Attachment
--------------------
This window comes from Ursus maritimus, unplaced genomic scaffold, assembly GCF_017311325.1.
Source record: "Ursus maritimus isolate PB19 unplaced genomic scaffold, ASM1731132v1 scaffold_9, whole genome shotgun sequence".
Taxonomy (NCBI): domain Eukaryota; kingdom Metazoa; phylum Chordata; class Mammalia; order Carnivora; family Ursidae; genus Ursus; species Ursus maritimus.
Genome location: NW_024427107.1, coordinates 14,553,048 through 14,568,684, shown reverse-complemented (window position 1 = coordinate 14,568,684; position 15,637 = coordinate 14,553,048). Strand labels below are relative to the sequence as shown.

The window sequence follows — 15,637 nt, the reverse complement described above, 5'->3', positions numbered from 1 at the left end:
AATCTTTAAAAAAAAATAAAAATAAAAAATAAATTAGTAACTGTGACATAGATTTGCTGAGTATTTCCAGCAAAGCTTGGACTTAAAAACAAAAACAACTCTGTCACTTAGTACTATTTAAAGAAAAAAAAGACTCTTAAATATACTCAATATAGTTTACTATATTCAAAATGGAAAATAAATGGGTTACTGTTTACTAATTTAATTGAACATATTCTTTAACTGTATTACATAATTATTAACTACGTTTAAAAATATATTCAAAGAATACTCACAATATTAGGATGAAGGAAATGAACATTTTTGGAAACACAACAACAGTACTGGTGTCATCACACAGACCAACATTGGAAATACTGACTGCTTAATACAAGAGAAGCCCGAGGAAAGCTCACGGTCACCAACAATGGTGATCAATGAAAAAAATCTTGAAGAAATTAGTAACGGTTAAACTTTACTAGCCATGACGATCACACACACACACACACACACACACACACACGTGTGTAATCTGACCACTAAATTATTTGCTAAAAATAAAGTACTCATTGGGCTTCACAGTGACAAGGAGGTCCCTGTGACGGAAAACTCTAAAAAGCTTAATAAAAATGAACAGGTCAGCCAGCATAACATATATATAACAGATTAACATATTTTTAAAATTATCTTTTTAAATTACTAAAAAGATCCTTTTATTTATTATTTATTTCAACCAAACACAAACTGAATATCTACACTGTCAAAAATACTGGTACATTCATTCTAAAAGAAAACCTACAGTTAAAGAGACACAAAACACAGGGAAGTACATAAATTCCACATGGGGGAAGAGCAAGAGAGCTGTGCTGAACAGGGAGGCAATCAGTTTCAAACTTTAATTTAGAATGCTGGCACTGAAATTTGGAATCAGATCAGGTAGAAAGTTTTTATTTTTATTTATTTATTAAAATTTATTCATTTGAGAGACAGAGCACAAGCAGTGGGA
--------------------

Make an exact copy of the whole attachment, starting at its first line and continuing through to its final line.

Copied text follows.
This window comes from Ursus maritimus, unplaced genomic scaffold, assembly GCF_017311325.1.
Source record: "Ursus maritimus isolate PB19 unplaced genomic scaffold, ASM1731132v1 scaffold_9, whole genome shotgun sequence".
Taxonomy (NCBI): domain Eukaryota; kingdom Metazoa; phylum Chordata; class Mammalia; order Carnivora; family Ursidae; genus Ursus; species Ursus maritimus.
Genome location: NW_024427107.1, coordinates 14,553,048 through 14,568,684, shown reverse-complemented (window position 1 = coordinate 14,568,684; position 15,637 = coordinate 14,553,048). Strand labels below are relative to the sequence as shown.

The window sequence follows — 15,637 nt, the reverse complement described above, 5'->3', positions numbered from 1 at the left end:
AATCTTTAAAAAAAAATAAAAATAAAAAATAAATTAGTAACTGTGACATAGATTTGCTGAGTATTTCCAGCAAAGCTTGGACTTAAAAACAAAAACAACTCTGTCACTTAGTACTATTTAAAGAAAAAAAAGACTCTTAAATATACTCAATATAGTTTACTATATTCAAAATGGAAAATAAATGGGTTACTGTTTACTAATTTAATTGAACATATTCTTTAACTGTATTACATAATTATTAACTACGTTTAAAAATATATTCAAAGAATACTCACAATATTAGGATGAAGGAAATGAACATTTTTGGAAACACAACAACAGTACTGGTGTCATCACACAGACCAACATTGGAAATACTGACTGCTTAATACAAGAGAAGCCCGAGGAAAGCTCACGGTCACCAACAATGGTGATCAATGAAAAAAATCTTGAAGAAATTAGTAACGGTTAAACTTTACTAGCCATGACGATCACACACACACACACACACACACACACACACGTGTGTAATCTGACCACTAAATTATTTGCTAAAAATAAAGTACTCATTGGGCTTCACAGTGACAAGGAGGTCCCTGTGACGGAAAACTCTAAAAAGCTTAATAAAAATGAACAGGTCAGCCAGCATAACATATATATAACAGATTAACATATTTTTAAAATTATCTTTTTAAATTACTAAAAAGATCCTTTTATTTATTATTTATTTCAACCAAACACAAACTGAATATCTACACTGTCAAAAATACTGGTACATTCATTCTAAAAGAAAACCTACAGTTAAAGAGACACAAAACACAGGGAAGTACATAAATTCCACATGGGGGAAGAGCAAGAGAGCTGTGCTGAACAGGGAGGCAATCAGTTTCAAACTTTAATTTAGAATGCTGGCACTGAAATTTGGAATCAGATCAGGTAGAAAGTTTTTATTTTTATTTATTTATTAAAATTTATTCATTTGAGAGACAGAGCACAAGCAGTGGGA